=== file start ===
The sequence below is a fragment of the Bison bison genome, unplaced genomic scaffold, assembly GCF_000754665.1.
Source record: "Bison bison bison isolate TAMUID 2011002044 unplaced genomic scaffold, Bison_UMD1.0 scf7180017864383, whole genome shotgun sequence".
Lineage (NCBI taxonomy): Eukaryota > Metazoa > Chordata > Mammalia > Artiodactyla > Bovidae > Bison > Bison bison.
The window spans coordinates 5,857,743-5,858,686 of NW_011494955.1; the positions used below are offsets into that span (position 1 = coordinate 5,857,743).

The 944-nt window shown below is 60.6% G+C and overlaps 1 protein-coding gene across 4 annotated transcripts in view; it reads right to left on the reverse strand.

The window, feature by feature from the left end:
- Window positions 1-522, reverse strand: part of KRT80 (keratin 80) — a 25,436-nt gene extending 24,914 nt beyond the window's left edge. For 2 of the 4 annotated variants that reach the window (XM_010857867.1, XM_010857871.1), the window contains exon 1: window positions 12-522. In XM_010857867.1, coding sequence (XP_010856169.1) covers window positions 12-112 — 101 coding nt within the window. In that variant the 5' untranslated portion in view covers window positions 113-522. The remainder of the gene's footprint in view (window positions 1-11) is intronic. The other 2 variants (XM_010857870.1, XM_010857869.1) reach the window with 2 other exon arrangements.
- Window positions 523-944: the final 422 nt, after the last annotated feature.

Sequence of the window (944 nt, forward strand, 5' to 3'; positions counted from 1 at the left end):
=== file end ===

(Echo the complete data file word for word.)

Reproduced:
The sequence below is a fragment of the Bison bison genome, unplaced genomic scaffold, assembly GCF_000754665.1.
Source record: "Bison bison bison isolate TAMUID 2011002044 unplaced genomic scaffold, Bison_UMD1.0 scf7180017864383, whole genome shotgun sequence".
Lineage (NCBI taxonomy): Eukaryota > Metazoa > Chordata > Mammalia > Artiodactyla > Bovidae > Bison > Bison bison.
The window spans coordinates 5,857,743-5,858,686 of NW_011494955.1; the positions used below are offsets into that span (position 1 = coordinate 5,857,743).

The 944-nt window shown below is 60.6% G+C and overlaps 1 protein-coding gene across 4 annotated transcripts in view; it reads right to left on the reverse strand.

The window, feature by feature from the left end:
- Window positions 1-522, reverse strand: part of KRT80 (keratin 80) — a 25,436-nt gene extending 24,914 nt beyond the window's left edge. For 2 of the 4 annotated variants that reach the window (XM_010857867.1, XM_010857871.1), the window contains exon 1: window positions 12-522. In XM_010857867.1, coding sequence (XP_010856169.1) covers window positions 12-112 — 101 coding nt within the window. In that variant the 5' untranslated portion in view covers window positions 113-522. The remainder of the gene's footprint in view (window positions 1-11) is intronic. The other 2 variants (XM_010857870.1, XM_010857869.1) reach the window with 2 other exon arrangements.
- Window positions 523-944: the final 422 nt, after the last annotated feature.

Sequence of the window (944 nt, forward strand, 5' to 3'; positions counted from 1 at the left end):